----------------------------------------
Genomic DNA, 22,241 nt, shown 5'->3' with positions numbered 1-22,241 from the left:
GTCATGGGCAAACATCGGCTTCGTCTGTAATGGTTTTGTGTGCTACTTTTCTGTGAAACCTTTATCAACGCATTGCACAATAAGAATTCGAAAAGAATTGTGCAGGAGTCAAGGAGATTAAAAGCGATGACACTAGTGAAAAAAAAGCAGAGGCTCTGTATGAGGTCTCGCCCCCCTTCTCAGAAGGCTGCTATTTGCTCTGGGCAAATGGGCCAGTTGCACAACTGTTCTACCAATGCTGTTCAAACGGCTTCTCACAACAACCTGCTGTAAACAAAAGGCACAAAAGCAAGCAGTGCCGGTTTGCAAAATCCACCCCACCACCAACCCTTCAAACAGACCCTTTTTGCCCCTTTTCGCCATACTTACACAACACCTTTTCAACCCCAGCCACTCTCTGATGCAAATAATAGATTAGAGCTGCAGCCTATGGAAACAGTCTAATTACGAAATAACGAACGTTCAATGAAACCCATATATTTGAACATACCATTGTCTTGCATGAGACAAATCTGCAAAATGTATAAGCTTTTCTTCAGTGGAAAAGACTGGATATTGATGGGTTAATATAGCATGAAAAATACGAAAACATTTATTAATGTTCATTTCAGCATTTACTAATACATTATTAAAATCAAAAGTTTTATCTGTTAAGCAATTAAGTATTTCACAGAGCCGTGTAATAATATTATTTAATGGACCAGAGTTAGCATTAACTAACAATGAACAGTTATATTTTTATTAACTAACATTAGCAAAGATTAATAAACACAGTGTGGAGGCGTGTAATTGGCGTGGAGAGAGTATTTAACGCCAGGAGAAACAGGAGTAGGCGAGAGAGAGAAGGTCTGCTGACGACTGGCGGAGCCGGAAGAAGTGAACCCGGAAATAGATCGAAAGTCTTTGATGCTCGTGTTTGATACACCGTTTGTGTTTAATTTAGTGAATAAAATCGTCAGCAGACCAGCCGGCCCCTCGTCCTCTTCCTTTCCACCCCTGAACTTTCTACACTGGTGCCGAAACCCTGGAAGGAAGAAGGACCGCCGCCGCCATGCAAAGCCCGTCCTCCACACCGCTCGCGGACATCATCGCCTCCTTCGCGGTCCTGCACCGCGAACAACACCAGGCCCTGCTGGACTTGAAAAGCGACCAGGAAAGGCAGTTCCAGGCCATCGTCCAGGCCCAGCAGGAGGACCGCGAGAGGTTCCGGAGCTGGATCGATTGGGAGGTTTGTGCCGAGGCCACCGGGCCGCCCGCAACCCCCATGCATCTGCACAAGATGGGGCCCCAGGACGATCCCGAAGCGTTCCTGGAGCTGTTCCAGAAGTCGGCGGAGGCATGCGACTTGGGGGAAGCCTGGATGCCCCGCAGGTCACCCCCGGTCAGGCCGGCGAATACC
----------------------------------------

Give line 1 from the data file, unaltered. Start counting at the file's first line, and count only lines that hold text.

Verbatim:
Genomic DNA, 22,241 nt, shown 5'->3' with positions numbered 1-22,241 from the left: